Sunday, March 05, 2006

Future Avenues for Richard Mille?

Being an engine guy I can get pretty excited about a car or bike that may be circulating in the midfield simply because it has the highest revving wire sprung engine or whatever. So, for a brand so associated with high performance motorsport and drawing upon it for inspiration, I find it odd that the engine seems to have such a disappointing spec for a technorak like myself.

If I draw an analogy with engines, we can assess them in very specific terms and I've always had a formula in the back of my mind when I look at a watch. If I apply this to RM, I come up short. Why is it that the RM range seems to mostly consist of an unremarkable 21600 frequency, with a modest 10 mgcm2 balance (c.f. Rolex and JLC wheels) and average power reserve of 50-70 hours or so? In fact the balance power is 1/3 to a 1/4 of a Rolex 3135. That doesn't sound very F1. Surely with Richard's uniquely applied materials we should be looking at the highest combination of balance power and energy reserve?

I think, notwithstanding the clever shock protection, it seems that Richard has simply adopted a relatively modest and safe path in respect of the 'technology' level in the balance wheel/escapement/tourbillon end of the watch; they're all within known bounds not requiring a leap of tech, keeping force levels low and so on. And yes, I'm being unfair, you'll be hard pressed to find higher vph or balance wheel inertia in a tourbillon (answers on a postcard anyone?) They can thus operate with fairly predictable wear characteristics and behaviours etc. It is simply a lower risk and I see this as a sensible and pragmatic choice for a new brand. The concentration of novelty is put elsewhere where it is arguably less critical to the core performance of the watch as a timekeeper and probably more marketable.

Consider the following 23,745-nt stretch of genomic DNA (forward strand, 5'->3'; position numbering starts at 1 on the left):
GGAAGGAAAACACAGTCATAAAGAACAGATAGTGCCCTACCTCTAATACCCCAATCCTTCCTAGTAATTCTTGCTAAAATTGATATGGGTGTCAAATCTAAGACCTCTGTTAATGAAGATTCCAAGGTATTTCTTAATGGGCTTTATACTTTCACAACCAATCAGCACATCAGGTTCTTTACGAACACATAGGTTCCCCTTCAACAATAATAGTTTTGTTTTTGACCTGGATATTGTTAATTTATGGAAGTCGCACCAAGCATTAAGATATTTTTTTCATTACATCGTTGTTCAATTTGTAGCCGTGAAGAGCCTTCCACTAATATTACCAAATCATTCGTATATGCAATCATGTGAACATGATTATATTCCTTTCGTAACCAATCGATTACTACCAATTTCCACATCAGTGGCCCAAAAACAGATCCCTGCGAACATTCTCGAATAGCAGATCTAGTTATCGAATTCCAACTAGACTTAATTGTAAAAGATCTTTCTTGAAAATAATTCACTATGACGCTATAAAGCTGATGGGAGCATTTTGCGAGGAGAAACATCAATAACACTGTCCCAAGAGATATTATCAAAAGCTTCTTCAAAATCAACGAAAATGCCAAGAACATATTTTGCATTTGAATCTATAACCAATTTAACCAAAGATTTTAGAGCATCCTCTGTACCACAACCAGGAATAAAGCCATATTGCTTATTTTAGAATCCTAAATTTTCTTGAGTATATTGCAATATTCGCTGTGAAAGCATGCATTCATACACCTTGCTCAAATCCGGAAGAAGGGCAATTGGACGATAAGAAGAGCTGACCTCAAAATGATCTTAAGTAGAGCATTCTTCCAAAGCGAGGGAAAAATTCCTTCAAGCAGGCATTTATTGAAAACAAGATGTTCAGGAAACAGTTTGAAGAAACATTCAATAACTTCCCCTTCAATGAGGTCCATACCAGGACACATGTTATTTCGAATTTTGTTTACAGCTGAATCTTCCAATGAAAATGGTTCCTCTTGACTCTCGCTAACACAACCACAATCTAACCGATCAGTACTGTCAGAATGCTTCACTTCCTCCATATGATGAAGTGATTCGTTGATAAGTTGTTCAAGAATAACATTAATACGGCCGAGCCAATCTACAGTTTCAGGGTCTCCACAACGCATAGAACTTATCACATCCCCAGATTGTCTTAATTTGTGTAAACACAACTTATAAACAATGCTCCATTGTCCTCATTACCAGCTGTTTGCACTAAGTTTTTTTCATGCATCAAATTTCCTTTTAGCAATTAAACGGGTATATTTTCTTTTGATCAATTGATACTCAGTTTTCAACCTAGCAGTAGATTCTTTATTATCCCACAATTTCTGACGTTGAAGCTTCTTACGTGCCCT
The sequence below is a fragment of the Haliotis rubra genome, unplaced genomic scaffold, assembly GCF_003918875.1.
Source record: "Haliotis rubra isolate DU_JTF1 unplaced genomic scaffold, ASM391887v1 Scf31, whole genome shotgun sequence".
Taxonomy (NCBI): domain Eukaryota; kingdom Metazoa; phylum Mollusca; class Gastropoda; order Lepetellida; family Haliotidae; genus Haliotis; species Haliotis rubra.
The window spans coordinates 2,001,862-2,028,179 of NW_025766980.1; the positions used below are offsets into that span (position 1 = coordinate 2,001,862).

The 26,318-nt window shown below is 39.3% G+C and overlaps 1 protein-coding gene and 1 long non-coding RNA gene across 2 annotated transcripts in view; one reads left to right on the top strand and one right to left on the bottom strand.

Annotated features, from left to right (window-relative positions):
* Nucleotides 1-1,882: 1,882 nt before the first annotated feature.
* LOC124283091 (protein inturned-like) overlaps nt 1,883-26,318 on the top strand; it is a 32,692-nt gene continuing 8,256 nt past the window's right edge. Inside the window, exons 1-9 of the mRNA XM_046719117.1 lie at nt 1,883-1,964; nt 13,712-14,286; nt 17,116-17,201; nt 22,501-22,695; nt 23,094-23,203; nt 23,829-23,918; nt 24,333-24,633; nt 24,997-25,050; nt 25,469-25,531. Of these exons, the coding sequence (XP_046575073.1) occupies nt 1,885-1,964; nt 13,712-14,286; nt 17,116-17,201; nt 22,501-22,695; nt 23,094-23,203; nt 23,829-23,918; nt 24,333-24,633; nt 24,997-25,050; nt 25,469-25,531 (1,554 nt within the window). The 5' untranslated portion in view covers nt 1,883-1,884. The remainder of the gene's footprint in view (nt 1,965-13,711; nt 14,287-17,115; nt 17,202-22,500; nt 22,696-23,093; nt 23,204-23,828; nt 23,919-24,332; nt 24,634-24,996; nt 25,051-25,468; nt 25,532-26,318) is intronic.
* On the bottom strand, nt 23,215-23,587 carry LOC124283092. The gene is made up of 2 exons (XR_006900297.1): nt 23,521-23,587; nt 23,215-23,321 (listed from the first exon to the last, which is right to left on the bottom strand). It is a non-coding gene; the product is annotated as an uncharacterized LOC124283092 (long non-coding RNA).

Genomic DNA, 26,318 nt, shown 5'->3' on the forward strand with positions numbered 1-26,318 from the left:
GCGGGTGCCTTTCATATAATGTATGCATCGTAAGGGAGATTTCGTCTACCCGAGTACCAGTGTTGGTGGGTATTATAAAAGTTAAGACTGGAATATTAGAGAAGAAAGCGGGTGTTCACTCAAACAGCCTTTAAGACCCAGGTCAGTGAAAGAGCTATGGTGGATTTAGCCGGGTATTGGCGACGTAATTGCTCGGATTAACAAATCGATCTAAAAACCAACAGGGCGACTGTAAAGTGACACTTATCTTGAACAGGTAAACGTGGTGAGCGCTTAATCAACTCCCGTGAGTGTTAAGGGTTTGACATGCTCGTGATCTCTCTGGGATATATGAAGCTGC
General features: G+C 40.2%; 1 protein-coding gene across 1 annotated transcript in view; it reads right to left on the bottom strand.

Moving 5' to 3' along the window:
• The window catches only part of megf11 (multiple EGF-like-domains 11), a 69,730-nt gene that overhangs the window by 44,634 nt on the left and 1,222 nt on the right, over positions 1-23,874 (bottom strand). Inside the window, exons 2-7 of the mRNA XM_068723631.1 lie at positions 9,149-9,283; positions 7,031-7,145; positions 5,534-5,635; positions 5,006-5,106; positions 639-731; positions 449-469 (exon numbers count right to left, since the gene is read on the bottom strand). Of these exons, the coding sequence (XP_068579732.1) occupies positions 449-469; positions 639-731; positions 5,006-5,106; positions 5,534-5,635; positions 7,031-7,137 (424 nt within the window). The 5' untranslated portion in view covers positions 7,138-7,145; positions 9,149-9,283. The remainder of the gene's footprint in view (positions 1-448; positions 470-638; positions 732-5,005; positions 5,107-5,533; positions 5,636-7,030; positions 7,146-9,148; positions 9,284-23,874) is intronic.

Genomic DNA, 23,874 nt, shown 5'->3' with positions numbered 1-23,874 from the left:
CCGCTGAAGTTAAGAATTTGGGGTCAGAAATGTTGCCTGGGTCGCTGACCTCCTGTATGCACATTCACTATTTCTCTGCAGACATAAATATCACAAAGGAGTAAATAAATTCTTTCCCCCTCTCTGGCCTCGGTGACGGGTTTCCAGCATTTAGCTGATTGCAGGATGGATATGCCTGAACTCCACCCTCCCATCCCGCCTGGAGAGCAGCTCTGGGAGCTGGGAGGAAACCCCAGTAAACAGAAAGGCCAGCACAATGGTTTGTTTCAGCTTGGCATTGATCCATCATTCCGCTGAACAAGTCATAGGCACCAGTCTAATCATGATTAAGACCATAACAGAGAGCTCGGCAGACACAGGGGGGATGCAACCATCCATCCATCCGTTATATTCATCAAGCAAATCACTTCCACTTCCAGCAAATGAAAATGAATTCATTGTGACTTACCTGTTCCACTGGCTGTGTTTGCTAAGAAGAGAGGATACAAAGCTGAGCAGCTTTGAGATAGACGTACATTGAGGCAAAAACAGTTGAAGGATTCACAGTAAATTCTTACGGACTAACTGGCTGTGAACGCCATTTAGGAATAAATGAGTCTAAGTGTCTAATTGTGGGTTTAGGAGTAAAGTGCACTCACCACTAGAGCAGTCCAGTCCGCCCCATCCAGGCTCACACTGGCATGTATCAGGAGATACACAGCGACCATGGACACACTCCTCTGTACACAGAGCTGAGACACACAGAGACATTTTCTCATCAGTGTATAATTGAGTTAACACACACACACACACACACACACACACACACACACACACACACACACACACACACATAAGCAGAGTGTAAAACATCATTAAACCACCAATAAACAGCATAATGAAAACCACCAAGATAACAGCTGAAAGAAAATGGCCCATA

This all crossed my mind as people have been asking where Richard can possibly go next, as if he had done everything possible. It led me to think and hope that Richard's next steps might therefore be to square up to the difficulties present in handling, in particular, the challenging "stop-start" dynamics of the tourbillon cage for which his novel and clever choice of materials might be capable of unlocking previously unobtainable dynamics (higher vph and higher balance inertias) with inherently more stable time keeping potential.

1 comment:

Speedmaster said...

I'll start by admitting that this blog post is pushing the envelope of my understanding. ;-)

That said, I actually prefer the slower beat of traditional movements. Regardless of what else we might hear, I'm still not convinced that that 28,000 or faster doesn't bring increased wear. I know it brings great _potential_ accuracy. But all things given, and trade-offs understood, I prefer the slower beat movements.

I have theee watches att he moment. A Speedmaster and two Seikos, all 21,600. ;-)